What’s next for the digital banks in Malaysia?
With Malaysia’s digital banking licenses finally allocated, the selected recipients have said that they would need about two years to plan and strategize how exactly they plan to utilize their licenses, especially in offering products to the market for both consumers and enterprises.
Globally, companies that have been allocated digital banking licenses have been performing splendidly, meeting customer expectations and providing them the services that they really need. As such, the success of digital banks has been a wake-up call for most traditional banks that are still looking to transform their services.
Following the announcement in Malaysia, Tech Wire Asia caught up with William Dale, Mambu’s Commercial Director in APAC. Mambu has been working closely with a number of parties involved in license applications in Malaysia.
Should traditional banks be worried about the competition from digital banks?
Traditional banks that are already making good progress on their digital transformation strategies need to be cautious of these new digital banks, but if they’ve put in the work selecting the right technologies and understand what their customers really want and need, then in every likelihood they won’t suffer too much.
It is the traditional banks that don’t have a solid plan for digital transformation that risk being left behind as the new breed of digital banks enter the market. Consumers today expect to be able to manage all aspects of their life with a few clicks and swipes on their phones, including their finances, so financial institutions need to ensure they’re really meeting their customers’ expectations if they want to remain competitive in this new era of banking.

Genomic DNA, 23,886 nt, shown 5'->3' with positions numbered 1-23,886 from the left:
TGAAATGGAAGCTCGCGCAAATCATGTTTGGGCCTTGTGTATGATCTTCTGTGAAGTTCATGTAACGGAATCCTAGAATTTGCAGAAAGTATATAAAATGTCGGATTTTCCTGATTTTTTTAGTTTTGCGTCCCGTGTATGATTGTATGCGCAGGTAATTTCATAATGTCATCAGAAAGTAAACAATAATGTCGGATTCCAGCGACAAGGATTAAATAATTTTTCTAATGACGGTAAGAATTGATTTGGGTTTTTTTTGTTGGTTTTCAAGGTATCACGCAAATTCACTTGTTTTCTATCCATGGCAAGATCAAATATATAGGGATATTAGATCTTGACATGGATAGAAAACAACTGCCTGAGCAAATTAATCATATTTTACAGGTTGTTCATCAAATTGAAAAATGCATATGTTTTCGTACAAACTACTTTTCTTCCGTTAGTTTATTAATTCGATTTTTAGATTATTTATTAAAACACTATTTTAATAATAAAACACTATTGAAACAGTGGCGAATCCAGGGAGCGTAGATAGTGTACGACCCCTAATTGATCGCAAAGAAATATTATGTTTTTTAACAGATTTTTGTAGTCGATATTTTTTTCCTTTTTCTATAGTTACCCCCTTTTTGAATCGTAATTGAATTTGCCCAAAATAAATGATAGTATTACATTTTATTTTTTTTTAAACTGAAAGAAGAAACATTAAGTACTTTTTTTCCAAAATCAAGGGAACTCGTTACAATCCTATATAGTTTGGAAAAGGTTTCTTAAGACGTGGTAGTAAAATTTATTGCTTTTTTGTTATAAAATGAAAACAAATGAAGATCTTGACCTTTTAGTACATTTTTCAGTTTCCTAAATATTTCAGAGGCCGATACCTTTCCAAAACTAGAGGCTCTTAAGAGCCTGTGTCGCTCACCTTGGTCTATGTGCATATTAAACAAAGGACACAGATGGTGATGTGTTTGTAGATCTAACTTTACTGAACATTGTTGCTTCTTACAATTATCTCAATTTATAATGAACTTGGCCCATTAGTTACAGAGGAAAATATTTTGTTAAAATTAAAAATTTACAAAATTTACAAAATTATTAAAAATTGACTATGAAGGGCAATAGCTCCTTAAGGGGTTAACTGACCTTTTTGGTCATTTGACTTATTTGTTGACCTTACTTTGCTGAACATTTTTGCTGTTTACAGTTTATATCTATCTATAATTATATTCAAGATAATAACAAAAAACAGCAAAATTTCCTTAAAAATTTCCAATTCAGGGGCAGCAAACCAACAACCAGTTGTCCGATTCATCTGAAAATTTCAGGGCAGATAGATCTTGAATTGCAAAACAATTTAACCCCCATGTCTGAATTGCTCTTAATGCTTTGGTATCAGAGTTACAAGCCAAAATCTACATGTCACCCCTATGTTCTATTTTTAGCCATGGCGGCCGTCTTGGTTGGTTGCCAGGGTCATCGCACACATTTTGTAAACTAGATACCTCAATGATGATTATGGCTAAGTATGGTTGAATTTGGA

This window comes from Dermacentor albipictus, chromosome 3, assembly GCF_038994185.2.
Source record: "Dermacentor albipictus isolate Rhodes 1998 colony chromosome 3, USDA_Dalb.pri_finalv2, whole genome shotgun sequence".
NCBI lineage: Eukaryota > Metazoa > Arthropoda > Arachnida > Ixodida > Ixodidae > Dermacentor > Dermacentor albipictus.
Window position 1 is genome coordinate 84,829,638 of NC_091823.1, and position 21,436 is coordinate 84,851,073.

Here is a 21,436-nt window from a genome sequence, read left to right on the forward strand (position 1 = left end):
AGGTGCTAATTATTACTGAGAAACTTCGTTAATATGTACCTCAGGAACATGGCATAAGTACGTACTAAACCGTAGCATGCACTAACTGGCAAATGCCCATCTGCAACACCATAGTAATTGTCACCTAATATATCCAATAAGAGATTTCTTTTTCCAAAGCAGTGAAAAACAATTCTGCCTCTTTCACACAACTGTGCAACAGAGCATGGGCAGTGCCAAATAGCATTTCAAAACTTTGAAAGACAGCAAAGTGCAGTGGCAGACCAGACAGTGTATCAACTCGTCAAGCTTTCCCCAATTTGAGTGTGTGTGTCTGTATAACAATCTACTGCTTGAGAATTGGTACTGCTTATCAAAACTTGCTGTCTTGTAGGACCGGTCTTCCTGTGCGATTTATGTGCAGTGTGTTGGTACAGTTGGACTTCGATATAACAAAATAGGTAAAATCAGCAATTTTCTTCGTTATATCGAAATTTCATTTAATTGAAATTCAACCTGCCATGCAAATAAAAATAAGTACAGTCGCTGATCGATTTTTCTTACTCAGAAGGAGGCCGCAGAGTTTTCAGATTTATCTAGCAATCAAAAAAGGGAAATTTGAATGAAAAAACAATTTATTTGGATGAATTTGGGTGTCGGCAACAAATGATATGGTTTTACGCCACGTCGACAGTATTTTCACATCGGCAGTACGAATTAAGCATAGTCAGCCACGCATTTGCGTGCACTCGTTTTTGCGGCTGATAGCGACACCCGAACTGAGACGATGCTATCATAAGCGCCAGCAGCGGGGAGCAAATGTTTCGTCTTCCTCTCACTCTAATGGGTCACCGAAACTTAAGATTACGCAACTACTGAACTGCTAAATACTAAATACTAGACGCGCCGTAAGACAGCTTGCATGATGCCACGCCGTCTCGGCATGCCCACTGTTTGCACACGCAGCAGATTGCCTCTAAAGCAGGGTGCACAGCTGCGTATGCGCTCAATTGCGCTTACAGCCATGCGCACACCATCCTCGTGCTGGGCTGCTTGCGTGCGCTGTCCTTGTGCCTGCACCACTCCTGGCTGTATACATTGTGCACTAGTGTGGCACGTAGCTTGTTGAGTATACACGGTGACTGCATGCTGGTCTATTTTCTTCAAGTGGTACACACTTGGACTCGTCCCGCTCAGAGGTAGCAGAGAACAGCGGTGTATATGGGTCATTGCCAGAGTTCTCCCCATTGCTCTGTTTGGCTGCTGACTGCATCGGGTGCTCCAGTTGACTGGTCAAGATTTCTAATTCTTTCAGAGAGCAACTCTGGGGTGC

How is Mambu working with some of the applicants for the license?
Mambu has been working with many applicants for the past two years. With such a large customer base running on the Mambu platform, we have seen many examples of what works and what doesn’t, which has allowed our teams to advise the applicants on all aspects of launching a new digital bank, including technology architecture, security and resilience best practice, and also the various business models and product sets that have been successful.
These insights have assisted the applicants with their submissions to Bank Negara Malaysia and as soon as the licenses have been awarded, we are ready to execute the MVP launch plans that we have jointly developed with the applicants.
Why are consumers looking forward to digital banking even though traditional banks offer similar services?
While some of the products and services may be similar, digital banks have some clear advantages over traditional banks, most notably in speed, convenience, and cost. They can also offer their products and services to a much broader audience due to the lower cost of customer acquisition and servicing.
Digital banks operate in the cloud and use next-gen technologies like artificial intelligence, machine learning, and data analytics to create hyper-personalized, customer-centric products and services that directly meet the needs of their customers.
Ultimately, digital banks make banking easier; it’s faster, more convenient – for example, you can set up an account in just a few minutes on your phone – and the account servicing fees are generally significantly lower than those of traditional banks.
On a macro level, digital banking will also help to improve financial inclusion in Malaysia, with consumers that are currently left unbanked or underserved by traditional banks much more likely to be able to access products provided by digital banks.
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